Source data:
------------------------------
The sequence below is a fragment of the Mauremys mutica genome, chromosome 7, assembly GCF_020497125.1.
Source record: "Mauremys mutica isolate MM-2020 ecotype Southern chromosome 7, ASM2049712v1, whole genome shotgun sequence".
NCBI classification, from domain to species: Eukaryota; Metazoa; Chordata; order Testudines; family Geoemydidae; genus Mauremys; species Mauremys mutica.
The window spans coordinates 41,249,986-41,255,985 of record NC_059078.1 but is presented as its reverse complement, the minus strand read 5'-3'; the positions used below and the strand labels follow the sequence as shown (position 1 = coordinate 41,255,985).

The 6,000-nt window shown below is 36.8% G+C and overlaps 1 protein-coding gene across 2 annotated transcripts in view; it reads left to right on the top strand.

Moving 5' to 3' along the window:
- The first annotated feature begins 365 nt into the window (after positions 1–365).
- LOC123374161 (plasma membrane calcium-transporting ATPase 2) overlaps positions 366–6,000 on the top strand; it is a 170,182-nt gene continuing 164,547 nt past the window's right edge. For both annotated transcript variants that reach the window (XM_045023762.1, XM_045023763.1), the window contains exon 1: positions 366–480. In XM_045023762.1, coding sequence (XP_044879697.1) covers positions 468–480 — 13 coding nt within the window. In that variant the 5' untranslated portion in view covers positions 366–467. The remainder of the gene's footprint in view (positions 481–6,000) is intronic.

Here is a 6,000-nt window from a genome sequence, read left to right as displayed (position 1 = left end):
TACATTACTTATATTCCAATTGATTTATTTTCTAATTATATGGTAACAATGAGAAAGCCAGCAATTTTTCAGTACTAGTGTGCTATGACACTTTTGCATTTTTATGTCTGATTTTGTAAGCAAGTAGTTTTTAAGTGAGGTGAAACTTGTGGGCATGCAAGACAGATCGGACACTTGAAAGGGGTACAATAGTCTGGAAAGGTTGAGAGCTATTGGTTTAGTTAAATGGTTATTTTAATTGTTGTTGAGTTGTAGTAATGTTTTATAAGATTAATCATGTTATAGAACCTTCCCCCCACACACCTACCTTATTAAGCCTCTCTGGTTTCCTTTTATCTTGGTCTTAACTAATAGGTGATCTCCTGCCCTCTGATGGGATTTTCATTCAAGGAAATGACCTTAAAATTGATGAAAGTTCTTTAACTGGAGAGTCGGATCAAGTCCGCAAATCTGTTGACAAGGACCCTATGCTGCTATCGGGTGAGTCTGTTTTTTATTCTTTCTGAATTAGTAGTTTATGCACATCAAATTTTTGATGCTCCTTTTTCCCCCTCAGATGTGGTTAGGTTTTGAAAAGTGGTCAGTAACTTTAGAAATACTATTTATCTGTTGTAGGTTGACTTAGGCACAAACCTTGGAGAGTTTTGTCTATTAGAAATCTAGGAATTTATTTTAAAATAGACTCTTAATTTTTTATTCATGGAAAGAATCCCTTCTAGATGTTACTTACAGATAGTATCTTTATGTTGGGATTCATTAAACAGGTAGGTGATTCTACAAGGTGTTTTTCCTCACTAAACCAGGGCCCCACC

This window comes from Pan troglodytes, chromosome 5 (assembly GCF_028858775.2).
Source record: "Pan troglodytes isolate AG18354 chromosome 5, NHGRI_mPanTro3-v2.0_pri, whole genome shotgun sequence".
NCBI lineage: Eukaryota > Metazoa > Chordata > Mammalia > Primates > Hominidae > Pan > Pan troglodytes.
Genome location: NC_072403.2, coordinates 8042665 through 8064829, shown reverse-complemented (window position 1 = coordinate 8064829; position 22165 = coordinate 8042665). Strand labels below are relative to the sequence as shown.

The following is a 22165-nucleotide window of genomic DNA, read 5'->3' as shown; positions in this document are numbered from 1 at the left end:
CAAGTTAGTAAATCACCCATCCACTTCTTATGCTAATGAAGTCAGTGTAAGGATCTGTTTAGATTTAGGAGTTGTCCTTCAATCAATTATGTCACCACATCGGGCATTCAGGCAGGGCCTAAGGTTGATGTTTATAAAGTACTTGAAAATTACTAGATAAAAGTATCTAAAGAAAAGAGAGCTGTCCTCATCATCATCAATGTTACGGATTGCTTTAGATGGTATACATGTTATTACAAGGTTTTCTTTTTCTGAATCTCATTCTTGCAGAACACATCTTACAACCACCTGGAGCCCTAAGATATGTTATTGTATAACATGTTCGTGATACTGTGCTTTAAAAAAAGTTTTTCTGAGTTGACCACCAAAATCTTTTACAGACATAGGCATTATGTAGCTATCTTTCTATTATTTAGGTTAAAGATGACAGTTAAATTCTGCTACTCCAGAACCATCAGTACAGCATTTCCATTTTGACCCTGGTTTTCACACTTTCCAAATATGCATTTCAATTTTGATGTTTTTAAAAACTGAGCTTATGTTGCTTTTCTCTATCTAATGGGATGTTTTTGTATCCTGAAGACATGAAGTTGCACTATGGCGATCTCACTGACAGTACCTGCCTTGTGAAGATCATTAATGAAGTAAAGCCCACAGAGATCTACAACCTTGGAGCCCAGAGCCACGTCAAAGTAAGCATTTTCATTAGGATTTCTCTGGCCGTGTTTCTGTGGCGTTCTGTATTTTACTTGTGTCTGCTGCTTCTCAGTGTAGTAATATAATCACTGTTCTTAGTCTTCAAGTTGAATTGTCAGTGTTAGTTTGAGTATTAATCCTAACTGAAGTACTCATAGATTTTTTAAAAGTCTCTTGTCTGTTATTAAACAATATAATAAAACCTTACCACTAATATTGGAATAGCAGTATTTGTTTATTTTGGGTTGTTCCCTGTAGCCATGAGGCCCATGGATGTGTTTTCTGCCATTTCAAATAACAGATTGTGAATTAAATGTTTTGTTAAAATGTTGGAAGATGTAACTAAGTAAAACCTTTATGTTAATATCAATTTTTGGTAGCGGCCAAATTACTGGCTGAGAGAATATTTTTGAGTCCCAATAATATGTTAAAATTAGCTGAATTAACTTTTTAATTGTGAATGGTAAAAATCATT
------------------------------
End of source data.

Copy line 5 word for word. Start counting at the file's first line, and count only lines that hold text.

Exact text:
The 6,000-nt window shown below is 36.8% G+C and overlaps 1 protein-coding gene across 2 annotated transcripts in view; it reads left to right on the top strand.